#31

the other thing to note is what will be moving into the Crema Cafe space is Bluestone Lane, which is a project from RSE Ventures–who are themselves a wing of the giant real estate firm Related. They’re also the folks behind the Milk Bar/& Pizza thing down the block. (and the Momofuku expansions).

Places like Harvard Square are sadly only mostly open to places backed by millions in venture capital these days, I think. Eater New York had a recent piece on RSE/Related (hat tip to Drew Starr from the Hidden Boston Facebook group for pointing this out).


#32

Who better to date than you?
(Sorry, couldn’t pass up an easy shot.)

Thanks for the account of 1970’s Harvard Square. My time here dates from around 1990, so that was past pedestrianization, but I do remember the many used bookstores around Church street. (There’s finally one back in the area – the excellent Raven Books – but there used to be several back then.) There’s less and less reason to go to Harvard Square any more just to hang out for an afternoon.


#33

I would have loved to see Brattle st partially pedestrianized! My time dates from 1980 on, and even then it was a far better place than now. The bookstore I mourn the most for though is Victor Hugo Books on Newbury St. Soon Harvard SQ will be nothing but banks, chain stores, and Starbucks. The 10% that isn’t now, that is.


#34

I wonder if the English at Revival in Alewife, and soon to be in Davis, are the same as the Crema English. Chef Nookie is partnering with Liza Shirazi, one of the two original Crema owners, in the two Revivals. I’ve had the breakfast sandwich on house-English twice and this is how they looked. I’m not familiar enough with the Crema English to know if they are similar. That said, we’ve enjoyed quite a bit the coffee and sandwiches at Revival Alewife, including the sandwich on English.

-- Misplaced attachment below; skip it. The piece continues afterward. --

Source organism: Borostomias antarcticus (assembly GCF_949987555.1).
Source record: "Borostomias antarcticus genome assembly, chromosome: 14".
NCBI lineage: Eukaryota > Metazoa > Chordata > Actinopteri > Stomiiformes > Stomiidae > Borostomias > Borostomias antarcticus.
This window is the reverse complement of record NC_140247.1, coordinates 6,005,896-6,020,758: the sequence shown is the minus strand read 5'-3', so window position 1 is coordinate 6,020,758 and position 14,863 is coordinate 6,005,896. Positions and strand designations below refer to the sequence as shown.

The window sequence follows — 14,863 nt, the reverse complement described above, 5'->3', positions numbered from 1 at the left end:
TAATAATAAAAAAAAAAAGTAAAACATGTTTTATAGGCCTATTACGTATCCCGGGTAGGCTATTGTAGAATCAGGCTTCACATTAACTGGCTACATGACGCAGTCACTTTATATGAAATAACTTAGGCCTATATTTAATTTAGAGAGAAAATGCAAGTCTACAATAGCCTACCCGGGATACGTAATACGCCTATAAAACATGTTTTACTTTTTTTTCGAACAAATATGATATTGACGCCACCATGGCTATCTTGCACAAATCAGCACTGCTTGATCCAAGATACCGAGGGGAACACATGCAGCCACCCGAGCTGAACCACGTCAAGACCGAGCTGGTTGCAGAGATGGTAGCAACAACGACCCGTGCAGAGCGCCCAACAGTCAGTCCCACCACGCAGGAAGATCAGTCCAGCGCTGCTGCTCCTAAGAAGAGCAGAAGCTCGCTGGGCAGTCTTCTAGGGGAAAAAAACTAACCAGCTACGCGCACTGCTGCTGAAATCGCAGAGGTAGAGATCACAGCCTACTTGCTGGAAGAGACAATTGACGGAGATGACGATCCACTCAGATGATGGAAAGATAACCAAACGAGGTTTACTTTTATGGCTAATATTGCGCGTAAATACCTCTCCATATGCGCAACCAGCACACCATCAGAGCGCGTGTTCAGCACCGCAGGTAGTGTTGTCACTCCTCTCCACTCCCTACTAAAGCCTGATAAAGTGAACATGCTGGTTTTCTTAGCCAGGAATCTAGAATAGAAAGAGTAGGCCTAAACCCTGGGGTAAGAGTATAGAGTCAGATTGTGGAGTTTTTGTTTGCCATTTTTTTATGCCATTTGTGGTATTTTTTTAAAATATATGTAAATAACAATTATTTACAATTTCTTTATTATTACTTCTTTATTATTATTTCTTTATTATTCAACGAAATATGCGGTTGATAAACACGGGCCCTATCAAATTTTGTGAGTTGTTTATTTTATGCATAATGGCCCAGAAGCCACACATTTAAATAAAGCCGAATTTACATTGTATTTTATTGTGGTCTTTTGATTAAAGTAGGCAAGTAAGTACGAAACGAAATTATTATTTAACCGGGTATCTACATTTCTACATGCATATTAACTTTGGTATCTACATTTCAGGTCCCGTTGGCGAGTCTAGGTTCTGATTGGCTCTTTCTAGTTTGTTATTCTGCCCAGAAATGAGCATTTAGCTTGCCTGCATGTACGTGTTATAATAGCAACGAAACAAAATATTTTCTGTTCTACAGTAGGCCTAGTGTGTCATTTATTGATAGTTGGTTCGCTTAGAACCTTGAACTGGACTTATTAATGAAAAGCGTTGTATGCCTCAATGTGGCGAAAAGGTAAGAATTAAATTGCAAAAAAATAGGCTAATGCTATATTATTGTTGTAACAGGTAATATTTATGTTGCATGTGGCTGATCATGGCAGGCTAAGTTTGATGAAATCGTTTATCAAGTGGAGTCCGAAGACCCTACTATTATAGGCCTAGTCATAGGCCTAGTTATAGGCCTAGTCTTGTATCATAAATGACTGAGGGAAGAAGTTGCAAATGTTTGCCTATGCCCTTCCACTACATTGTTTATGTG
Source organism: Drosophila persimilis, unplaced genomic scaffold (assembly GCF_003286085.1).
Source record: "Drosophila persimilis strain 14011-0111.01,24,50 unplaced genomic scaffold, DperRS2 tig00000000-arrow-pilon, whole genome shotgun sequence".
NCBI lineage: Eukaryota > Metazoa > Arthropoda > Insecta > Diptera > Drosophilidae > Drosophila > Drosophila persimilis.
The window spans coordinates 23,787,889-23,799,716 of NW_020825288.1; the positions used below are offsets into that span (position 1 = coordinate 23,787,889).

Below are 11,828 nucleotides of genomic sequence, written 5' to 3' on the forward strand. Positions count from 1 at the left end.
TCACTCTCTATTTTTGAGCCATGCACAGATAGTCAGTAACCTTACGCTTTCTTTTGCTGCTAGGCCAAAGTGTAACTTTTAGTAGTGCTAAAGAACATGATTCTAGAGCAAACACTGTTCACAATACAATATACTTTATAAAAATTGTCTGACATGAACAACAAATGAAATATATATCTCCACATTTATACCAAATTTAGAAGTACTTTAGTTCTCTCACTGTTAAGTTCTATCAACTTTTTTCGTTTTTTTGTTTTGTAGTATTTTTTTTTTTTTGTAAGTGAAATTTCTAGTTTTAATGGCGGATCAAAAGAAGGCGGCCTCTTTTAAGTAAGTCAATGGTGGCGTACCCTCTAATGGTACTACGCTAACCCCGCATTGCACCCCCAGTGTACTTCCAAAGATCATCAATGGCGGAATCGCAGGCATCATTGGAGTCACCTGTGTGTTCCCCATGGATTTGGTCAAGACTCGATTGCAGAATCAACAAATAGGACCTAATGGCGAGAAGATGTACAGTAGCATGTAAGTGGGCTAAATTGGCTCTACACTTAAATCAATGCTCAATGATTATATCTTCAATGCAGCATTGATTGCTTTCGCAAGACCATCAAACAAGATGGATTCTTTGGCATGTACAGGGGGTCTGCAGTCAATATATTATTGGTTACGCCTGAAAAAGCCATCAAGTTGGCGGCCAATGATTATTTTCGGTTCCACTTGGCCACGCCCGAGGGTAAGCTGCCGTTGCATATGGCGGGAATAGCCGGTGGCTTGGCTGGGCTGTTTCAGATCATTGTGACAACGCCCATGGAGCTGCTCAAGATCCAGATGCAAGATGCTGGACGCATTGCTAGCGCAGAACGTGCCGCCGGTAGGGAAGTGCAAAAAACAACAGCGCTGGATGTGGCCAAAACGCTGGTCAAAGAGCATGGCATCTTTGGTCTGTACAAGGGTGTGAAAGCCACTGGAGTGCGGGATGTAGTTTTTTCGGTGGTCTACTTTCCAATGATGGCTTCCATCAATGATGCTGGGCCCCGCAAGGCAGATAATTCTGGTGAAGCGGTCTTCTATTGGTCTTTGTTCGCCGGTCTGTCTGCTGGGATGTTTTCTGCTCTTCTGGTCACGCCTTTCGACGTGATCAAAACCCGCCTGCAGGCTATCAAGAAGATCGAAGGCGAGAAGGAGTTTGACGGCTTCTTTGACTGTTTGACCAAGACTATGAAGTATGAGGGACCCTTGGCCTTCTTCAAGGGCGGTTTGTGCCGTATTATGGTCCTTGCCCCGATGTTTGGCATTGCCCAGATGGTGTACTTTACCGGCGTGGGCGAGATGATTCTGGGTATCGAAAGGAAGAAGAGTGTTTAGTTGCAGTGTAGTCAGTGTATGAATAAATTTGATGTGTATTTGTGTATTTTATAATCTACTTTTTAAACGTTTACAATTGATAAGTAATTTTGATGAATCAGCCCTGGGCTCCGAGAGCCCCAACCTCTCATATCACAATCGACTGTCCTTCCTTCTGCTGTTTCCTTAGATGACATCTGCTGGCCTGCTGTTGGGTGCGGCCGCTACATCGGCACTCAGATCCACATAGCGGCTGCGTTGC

#35

Actually it makes a lot of sense - many, many restaurant leases include (in addition to the “base” lease) also percentage of the revenues for the landlord. If a place like Crema has significant declining revenues the landlord won’t have any interest to offer a new lease


#36

This looks shinier than the English muffin at Crema.

(Also what’s with the square egg – do they use a pre-beaten egg solution at Revival that they pour into square molds?)


#37

Speaking of snow storms, remember the shut-down of Cambridge during the blizzard of '78? Blue Parrot was open and serving fresh salads. They had an employee who was an avid cross-country skier and skied over to the Chelsea wholesale market for produce.


#38

I graduated in June 1977 and I’m so sad I missed the blizzard of '78…I was living in Memphis then.


#39

It’s a really delicate egg prep, very tender. Not really soufle-like, maybe mixed with heavy cream and baked gently??? Not sure. We quite enjoyed it. Moody’s (at least in the pork roll sandwich), Flour and Area Four also use what seems to be a baked egg prep, but this was a little moister and creamier. Not necessarily better, but good.

The English is almost a muffin-sandwich roll hybrid.


#40

I don’t think the ones at Crema have a shiny top. I’ll obviously have to visit ASAP and refresh my memory.